In the middle of the NFL Alumni news conference during Super Bowl week in Dallas, former coach Mike Ditka appeared on a video screen and urged the NFL to increase the pension and make long-term health care last longer than five years postretirement.
I won’t say Ditka was begging, but he was certainly making a hard plea for his case.
Ditka – and some of the former players who also were in attendance at that presser – know former colleagues who are suffering from early onset dementia and Alzheimer’s, most likely due to the repeated head blows they took when they were playing.
So, it has to be excruciating for Ditka to hear about his former player, Bears S Dave Duerson who committed suicide last week at the age of 50.
"I knew he had some problems, I knew he lost the business, I knew all that," Ditka told the Associated Press. "It's just a tragedy. It really is.
"A lot of these guys have gone through a lot of suffering. You played the game, you had a concussion, and you went back in. That's how it was. If they showed you three fingers, and you saw two, it was good enough. You played the game."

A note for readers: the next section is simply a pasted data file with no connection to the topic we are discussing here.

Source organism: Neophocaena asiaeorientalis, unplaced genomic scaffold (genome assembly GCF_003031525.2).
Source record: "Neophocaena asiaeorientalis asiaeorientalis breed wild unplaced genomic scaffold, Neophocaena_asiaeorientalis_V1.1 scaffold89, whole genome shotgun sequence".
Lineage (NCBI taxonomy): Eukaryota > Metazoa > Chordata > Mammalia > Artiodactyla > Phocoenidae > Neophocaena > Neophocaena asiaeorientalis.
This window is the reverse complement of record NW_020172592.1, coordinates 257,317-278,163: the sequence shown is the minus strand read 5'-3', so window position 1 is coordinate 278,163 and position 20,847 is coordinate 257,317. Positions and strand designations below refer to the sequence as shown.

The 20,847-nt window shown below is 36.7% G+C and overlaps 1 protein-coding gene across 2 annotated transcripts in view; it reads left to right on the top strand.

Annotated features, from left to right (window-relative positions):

One has to wonder if Duerson might have known what was to befall him the longer he lived. It’s awfully telling, I think, that he wanted his brain donated for research into chronic traumatic encephalopathy, and it’ll be awfully interesting to see the results after researchers at the Boston University school of medicine examine it.
The AP also reported his company had been forced into receivership several years ago and that he had lost his home to foreclosure, and that might have played a role in his downfall.
In case you haven’t heard of CTE (though chances are you’ll continue to hear much more about it in the months and years ahead), here’s an explanation from the AP:
Chronic traumatic encephalopathy is associated with cognitive and behavioral problems later in life and eventually causes dementia. Also known as punch drunk syndrome, it has been most common in boxers. In recent years, CTE has been shown to exist in other athletes, including professional and college football players and a pro hockey player.
CSTE is a collaboration between BU Medical School and the Sports Legacy Institute that's addressing what it calls the "concussion crisis" in sports. The group has been at the forefront of research into head trauma in sports and received a $1 million gift from the NFL, which it has pushed for better treatment of concussions.
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